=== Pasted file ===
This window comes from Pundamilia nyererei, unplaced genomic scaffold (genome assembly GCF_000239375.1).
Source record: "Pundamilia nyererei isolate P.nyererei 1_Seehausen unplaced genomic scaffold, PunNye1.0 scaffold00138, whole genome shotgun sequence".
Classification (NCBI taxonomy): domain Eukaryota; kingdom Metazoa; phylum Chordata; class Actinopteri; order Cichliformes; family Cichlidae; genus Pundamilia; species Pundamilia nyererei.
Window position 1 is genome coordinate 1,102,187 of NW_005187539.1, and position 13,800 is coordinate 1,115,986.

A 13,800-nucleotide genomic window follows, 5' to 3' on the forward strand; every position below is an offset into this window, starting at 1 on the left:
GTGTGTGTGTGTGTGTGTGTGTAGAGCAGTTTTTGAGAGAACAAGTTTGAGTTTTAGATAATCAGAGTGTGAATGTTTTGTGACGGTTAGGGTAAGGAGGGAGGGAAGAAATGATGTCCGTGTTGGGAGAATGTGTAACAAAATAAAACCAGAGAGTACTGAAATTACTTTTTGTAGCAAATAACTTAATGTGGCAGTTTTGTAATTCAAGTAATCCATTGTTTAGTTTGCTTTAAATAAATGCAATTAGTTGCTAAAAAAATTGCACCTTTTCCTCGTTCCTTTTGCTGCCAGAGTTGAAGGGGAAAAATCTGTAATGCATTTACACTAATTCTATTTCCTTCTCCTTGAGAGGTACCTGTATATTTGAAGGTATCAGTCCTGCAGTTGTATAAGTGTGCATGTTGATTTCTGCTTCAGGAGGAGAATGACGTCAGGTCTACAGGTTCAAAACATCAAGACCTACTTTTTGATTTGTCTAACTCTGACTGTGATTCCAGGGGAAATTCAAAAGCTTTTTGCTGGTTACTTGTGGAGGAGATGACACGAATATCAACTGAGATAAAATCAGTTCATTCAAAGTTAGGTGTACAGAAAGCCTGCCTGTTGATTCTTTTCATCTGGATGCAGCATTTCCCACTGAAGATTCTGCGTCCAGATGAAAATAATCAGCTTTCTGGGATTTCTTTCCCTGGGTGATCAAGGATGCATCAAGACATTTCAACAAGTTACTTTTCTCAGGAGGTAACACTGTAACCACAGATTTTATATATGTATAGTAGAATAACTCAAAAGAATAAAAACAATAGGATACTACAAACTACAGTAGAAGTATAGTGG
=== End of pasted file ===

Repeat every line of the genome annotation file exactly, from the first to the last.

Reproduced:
This window comes from Pundamilia nyererei, unplaced genomic scaffold (genome assembly GCF_000239375.1).
Source record: "Pundamilia nyererei isolate P.nyererei 1_Seehausen unplaced genomic scaffold, PunNye1.0 scaffold00138, whole genome shotgun sequence".
Classification (NCBI taxonomy): domain Eukaryota; kingdom Metazoa; phylum Chordata; class Actinopteri; order Cichliformes; family Cichlidae; genus Pundamilia; species Pundamilia nyererei.
Window position 1 is genome coordinate 1,102,187 of NW_005187539.1, and position 13,800 is coordinate 1,115,986.

A 13,800-nucleotide genomic window follows, 5' to 3' on the forward strand; every position below is an offset into this window, starting at 1 on the left:
GTGTGTGTGTGTGTGTGTGTGTAGAGCAGTTTTTGAGAGAACAAGTTTGAGTTTTAGATAATCAGAGTGTGAATGTTTTGTGACGGTTAGGGTAAGGAGGGAGGGAAGAAATGATGTCCGTGTTGGGAGAATGTGTAACAAAATAAAACCAGAGAGTACTGAAATTACTTTTTGTAGCAAATAACTTAATGTGGCAGTTTTGTAATTCAAGTAATCCATTGTTTAGTTTGCTTTAAATAAATGCAATTAGTTGCTAAAAAAATTGCACCTTTTCCTCGTTCCTTTTGCTGCCAGAGTTGAAGGGGAAAAATCTGTAATGCATTTACACTAATTCTATTTCCTTCTCCTTGAGAGGTACCTGTATATTTGAAGGTATCAGTCCTGCAGTTGTATAAGTGTGCATGTTGATTTCTGCTTCAGGAGGAGAATGACGTCAGGTCTACAGGTTCAAAACATCAAGACCTACTTTTTGATTTGTCTAACTCTGACTGTGATTCCAGGGGAAATTCAAAAGCTTTTTGCTGGTTACTTGTGGAGGAGATGACACGAATATCAACTGAGATAAAATCAGTTCATTCAAAGTTAGGTGTACAGAAAGCCTGCCTGTTGATTCTTTTCATCTGGATGCAGCATTTCCCACTGAAGATTCTGCGTCCAGATGAAAATAATCAGCTTTCTGGGATTTCTTTCCCTGGGTGATCAAGGATGCATCAAGACATTTCAACAAGTTACTTTTCTCAGGAGGTAACACTGTAACCACAGATTTTATATATGTATAGTAGAATAACTCAAAAGAATAAAAACAATAGGATACTACAAACTACAGTAGAAGTATAGTGG